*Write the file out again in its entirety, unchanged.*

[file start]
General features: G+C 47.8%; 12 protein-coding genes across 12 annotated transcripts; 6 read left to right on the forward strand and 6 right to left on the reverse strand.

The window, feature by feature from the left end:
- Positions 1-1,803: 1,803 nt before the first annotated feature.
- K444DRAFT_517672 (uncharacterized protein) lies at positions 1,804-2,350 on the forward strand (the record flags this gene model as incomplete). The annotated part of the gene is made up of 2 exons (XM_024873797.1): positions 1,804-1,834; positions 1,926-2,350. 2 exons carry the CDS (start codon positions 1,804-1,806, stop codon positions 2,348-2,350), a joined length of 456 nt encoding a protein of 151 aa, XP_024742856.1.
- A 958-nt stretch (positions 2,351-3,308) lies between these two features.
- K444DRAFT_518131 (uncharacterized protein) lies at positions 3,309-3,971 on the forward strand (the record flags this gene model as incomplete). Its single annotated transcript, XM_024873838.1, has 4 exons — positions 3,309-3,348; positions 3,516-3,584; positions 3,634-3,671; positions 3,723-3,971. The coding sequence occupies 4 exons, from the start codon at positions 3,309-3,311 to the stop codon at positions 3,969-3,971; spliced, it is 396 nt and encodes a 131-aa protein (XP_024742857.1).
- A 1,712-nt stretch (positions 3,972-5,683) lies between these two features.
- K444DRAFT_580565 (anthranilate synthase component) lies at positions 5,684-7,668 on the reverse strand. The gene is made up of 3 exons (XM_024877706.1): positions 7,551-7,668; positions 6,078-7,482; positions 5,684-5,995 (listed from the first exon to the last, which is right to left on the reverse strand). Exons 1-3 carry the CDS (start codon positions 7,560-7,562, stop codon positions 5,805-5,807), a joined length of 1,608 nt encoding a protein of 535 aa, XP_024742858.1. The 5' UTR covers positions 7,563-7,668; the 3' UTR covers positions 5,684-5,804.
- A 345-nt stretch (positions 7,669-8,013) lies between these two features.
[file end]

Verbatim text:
General features: G+C 47.8%; 12 protein-coding genes across 12 annotated transcripts; 6 read left to right on the forward strand and 6 right to left on the reverse strand.

The window, feature by feature from the left end:
- Positions 1-1,803: 1,803 nt before the first annotated feature.
- K444DRAFT_517672 (uncharacterized protein) lies at positions 1,804-2,350 on the forward strand (the record flags this gene model as incomplete). The annotated part of the gene is made up of 2 exons (XM_024873797.1): positions 1,804-1,834; positions 1,926-2,350. 2 exons carry the CDS (start codon positions 1,804-1,806, stop codon positions 2,348-2,350), a joined length of 456 nt encoding a protein of 151 aa, XP_024742856.1.
- A 958-nt stretch (positions 2,351-3,308) lies between these two features.
- K444DRAFT_518131 (uncharacterized protein) lies at positions 3,309-3,971 on the forward strand (the record flags this gene model as incomplete). Its single annotated transcript, XM_024873838.1, has 4 exons — positions 3,309-3,348; positions 3,516-3,584; positions 3,634-3,671; positions 3,723-3,971. The coding sequence occupies 4 exons, from the start codon at positions 3,309-3,311 to the stop codon at positions 3,969-3,971; spliced, it is 396 nt and encodes a 131-aa protein (XP_024742857.1).
- A 1,712-nt stretch (positions 3,972-5,683) lies between these two features.
- K444DRAFT_580565 (anthranilate synthase component) lies at positions 5,684-7,668 on the reverse strand. The gene is made up of 3 exons (XM_024877706.1): positions 7,551-7,668; positions 6,078-7,482; positions 5,684-5,995 (listed from the first exon to the last, which is right to left on the reverse strand). Exons 1-3 carry the CDS (start codon positions 7,560-7,562, stop codon positions 5,805-5,807), a joined length of 1,608 nt encoding a protein of 535 aa, XP_024742858.1. The 5' UTR covers positions 7,563-7,668; the 3' UTR covers positions 5,684-5,804.
- A 345-nt stretch (positions 7,669-8,013) lies between these two features.